San Marcos taps Escondido official Petrek for council

San Marcos taps Escondido official Petrek for council
Petrek was sworn in after a three-hour session in which the City Council interviewed 23 of the 24 applicants for the position. Courtesy photo

SAN MARCOS — The San Marcos City Council has tapped Escondido Assistant City Manager Jay Petrek to fill the vacancy on the City Council. 

The council unanimously voted Jan. 15 to appoint Petrek, a former longtime San Marcos Unified School District board member, to fill the void left by Rebecca Jones’ election as the city’s mayor. 

Council members said that Petrek had the best blend of local government and elected experience after spending nearly three decades at the city of Escondido and 10 years on the school board. 

“He has experience in local government, he has experience that he will be able to hit the ground running, he understands our issues in San Marcos and he knows how tough it is to make hard decisions,” Jones said. 

Petrek said he was humbled by the selection.

“I just want to say what a humbling experience this has been and what a great field of candidates there are,” Petrek said. 

Petrek was sworn in after a three-hour session in which the City Council interviewed 23 of the 24 applicants for the position and listened to residents who lobbied for the applicants they supported. 

Unlike the cities of Oceanside and Encinitas, which also appointed council members to fill vacancies, San Marcos did not pick a candidate who resides in a district that will be up for election for the first time in 2020. The council said this was by design, as to not give the appointee an unfair incumbency advantage in 2020.

Jones in her remarks criticized “other cities” for a lack of transparency in their process, but did not specify which city.

“Transparency is very important, and there were some other cities in the same position, and they had their little picks ahead of time and they didn’t interview all of the candidates,” Jones said. “I think it was important to have a transparent process and set aside personal feelings, listen to every single candidate, because it is important.”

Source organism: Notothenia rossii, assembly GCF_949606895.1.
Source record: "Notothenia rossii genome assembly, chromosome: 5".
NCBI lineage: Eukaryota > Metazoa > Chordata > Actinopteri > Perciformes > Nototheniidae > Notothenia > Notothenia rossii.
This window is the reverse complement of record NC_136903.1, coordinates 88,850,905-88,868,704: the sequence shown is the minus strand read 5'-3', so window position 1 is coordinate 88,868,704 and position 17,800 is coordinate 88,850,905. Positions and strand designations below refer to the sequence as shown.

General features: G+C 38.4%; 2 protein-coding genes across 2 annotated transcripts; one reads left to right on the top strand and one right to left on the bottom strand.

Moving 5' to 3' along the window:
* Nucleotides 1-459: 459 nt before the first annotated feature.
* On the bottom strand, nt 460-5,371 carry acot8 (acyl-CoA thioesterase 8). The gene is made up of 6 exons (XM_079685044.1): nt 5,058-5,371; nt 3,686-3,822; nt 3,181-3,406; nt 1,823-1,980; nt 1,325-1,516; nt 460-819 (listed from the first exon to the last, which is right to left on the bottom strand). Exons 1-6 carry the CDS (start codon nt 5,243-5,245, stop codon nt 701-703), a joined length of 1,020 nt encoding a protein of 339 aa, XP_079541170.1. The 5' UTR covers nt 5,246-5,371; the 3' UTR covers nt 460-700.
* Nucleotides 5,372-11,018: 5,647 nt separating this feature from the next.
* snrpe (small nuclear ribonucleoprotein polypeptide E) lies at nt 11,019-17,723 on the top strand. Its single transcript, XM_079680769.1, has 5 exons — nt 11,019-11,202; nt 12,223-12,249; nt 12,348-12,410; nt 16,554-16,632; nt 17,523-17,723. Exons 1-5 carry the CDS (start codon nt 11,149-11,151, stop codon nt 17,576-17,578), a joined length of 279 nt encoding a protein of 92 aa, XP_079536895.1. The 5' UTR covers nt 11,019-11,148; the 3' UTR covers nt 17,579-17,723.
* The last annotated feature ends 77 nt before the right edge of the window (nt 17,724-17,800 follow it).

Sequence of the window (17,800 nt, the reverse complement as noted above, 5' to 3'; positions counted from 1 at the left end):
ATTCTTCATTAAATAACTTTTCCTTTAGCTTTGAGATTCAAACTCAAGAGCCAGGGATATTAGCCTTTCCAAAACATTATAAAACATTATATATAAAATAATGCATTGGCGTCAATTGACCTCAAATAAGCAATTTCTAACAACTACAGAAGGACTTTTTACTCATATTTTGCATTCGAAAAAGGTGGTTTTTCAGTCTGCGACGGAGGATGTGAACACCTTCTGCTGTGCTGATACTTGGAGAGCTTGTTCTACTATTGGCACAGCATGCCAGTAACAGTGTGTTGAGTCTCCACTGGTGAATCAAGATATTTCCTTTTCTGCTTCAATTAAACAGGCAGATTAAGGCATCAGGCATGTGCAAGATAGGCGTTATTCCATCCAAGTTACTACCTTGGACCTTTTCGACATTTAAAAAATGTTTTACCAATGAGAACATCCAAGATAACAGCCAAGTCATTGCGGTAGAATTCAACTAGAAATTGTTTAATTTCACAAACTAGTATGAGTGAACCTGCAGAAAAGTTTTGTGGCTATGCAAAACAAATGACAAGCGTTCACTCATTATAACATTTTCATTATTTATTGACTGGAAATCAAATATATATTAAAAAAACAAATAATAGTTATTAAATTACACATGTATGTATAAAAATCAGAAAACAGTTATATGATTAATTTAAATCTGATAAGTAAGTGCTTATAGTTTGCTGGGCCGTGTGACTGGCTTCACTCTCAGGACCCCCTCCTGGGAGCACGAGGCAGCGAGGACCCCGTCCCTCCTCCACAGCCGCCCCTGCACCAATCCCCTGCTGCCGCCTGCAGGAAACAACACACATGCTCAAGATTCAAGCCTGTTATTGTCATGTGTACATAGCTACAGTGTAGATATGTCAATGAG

Other council members echoed Jones sentiments, saying that the process and the selection of someone from outside of the districts would give the public the right to choose their representative in 2020.

“I do hope to avoid creating that inherent incumbency somebody gets by being appointed, it is a very large advantage,” newly elected City Councilman Randy Walton said. “I would prefer that it is truly the public’s choice for who they get to pick for those two districts.”

Petrek said after joining the council on the dais that he will not run in two years. 

San Marcos received 24 applications for the position, a list that included current planning commissioners, a state assembly candidate, an FBI agent, a former City Councilman and business owners. 

Petrek worked his way up Escondido’s ranks since 1984 to the position of community development director before being selected as the city’s assistant city manager in 2016.

San Marcos City Attorney Helen Holmes Peak said that Petrek’s employment with Escondido doesn’t pose a conflict of interest because he isn’t directly involved with any financial decisions that would impact his appointed and employed positions. 

A San Marcos resident for 25 years, Petrek served on several school district committees, including the budget oversight, curriculum, overcrowding and Proposition K steering committees. He was appointed to the school board in 2006 and elected in 2008 and served until 2016, when he did not seek re-election. 

Last year, he chaired the school board committee that helped realign the school district’s enrollment boundaries. 

“As a volunteer and elected I have had opportunity to listen, to learn and appreciate the diverse perspectives of our community, be a team player, collaborative and results oriented,” Petrek said in his interview for the council position. 

Petrek said that his guiding principles on governance are to be “clean, safe and efficient.”

“It may sound simplistic but I think the public interest is best served when local leadership makes sound decisions and promote a safe environment, clean and attractive public and private projects that advance the community vision and stewardship of community assets and infrastructure in an efficient manner using updated technology,” he said. 

Several residents spoke in support of alternate Planning Commissioner Dimitris Magemeneas and State Assembly candidate Alan Geraci at the Jan. 15 meeting. 

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